Queensland fights fire using virtual reality training

Friday, 05 June, 2020

Queensland Fire and Emergency Services (QFES) is using cutting-edge technology, including virtual reality, augmented reality and 360-video, as key parts of its training programs, to ensure it continues to lead the way in emergency response. “Queenslanders should know their fire and emergency services personnel are not only expertly trained but also are some of the world’s most progressive and are leaving no stone unturned when it comes to protecting the people of this state,” said Joanne Pease, Member of Parliament for Lytton. “It’s great QFES has recognised the possibilities of these emerging technologies and has worked hard to ensure they will benefit communities right across this state.”

Fire and Emergency Services Minister Craig Crawford said extended reality had benefits that traditional training approaches were unable to match. “Apart from being cost-effective, this technology helps us to bridge distances to more readily educate and train staff and volunteers, particularly those in regional or remote areas,” Crawford said. “This means, for example, we can have one of our leading firefighting instructors at the School of Fire and Emergency Services in Brisbane delivering an incident response program through virtual reality headsets to crews in classrooms at locations anywhere in the state.”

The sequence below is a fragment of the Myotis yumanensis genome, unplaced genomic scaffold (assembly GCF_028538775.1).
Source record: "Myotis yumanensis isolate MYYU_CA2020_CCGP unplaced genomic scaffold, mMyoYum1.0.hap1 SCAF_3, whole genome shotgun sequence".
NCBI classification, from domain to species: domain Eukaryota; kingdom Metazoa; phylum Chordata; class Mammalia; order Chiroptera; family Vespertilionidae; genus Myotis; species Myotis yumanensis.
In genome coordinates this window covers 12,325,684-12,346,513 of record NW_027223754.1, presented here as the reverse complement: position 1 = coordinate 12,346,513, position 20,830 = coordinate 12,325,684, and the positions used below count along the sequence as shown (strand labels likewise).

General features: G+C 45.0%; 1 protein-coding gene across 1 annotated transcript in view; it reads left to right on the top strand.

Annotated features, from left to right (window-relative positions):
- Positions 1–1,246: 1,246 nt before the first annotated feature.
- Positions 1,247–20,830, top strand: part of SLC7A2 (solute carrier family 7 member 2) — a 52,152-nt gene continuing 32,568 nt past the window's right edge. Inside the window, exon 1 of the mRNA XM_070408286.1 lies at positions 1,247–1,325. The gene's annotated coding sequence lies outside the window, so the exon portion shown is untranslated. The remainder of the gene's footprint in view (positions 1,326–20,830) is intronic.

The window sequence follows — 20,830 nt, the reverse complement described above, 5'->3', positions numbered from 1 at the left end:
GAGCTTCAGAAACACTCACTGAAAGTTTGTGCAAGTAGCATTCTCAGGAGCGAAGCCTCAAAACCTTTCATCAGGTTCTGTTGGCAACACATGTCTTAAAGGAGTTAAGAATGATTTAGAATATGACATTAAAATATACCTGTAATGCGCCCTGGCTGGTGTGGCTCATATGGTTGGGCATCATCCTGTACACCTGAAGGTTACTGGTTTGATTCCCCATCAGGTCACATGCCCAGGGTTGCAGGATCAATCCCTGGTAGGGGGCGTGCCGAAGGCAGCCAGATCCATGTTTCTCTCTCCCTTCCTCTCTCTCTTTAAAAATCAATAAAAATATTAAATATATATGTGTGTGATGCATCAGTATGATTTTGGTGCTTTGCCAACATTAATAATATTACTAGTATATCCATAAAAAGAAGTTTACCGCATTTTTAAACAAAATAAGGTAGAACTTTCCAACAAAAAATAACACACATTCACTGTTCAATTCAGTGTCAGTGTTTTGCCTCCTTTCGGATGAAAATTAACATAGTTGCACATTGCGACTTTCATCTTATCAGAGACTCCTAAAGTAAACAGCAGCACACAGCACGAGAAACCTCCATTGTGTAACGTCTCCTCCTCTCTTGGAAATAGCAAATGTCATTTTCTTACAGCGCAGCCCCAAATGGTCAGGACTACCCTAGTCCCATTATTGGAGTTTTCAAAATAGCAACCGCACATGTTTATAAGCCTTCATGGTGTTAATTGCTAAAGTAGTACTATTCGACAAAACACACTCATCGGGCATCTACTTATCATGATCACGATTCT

The virtual environment enables the instructor to highlight key incident details and response techniques, and provide real-time coaching to ensure best results in the field when crews respond to actual incidents. To develop the digital training programs, QFES teamed up with the Queensland University of Technology (QUT) and Deakin University. These partnerships enabled QFES to access advances in the technology as they developed.

QFES Commissioner Greg Leach said the program would continue its rapid progress over coming months. “We have, in the past few days, rolled out 360-degree video training to an intake of new firefighter recruits, which is an Australian first as far as we are aware,” Leach said. “This ensures the recruits have a good base of knowledge and skills they can draw on when they progress to live-fire environments and it reduces some of the risks and costs involved in the early stages of their development.”

The unit is also currently working on training packaging focused on firefighting aircraft — an important addition to modern bushfire response techniques and a growing part of operations going forward. QFES has also been developing programs around storm and severe weather event response, to use them to assist with training and community education.

Image credit: ©stock.adobe.com/au/grandfailure

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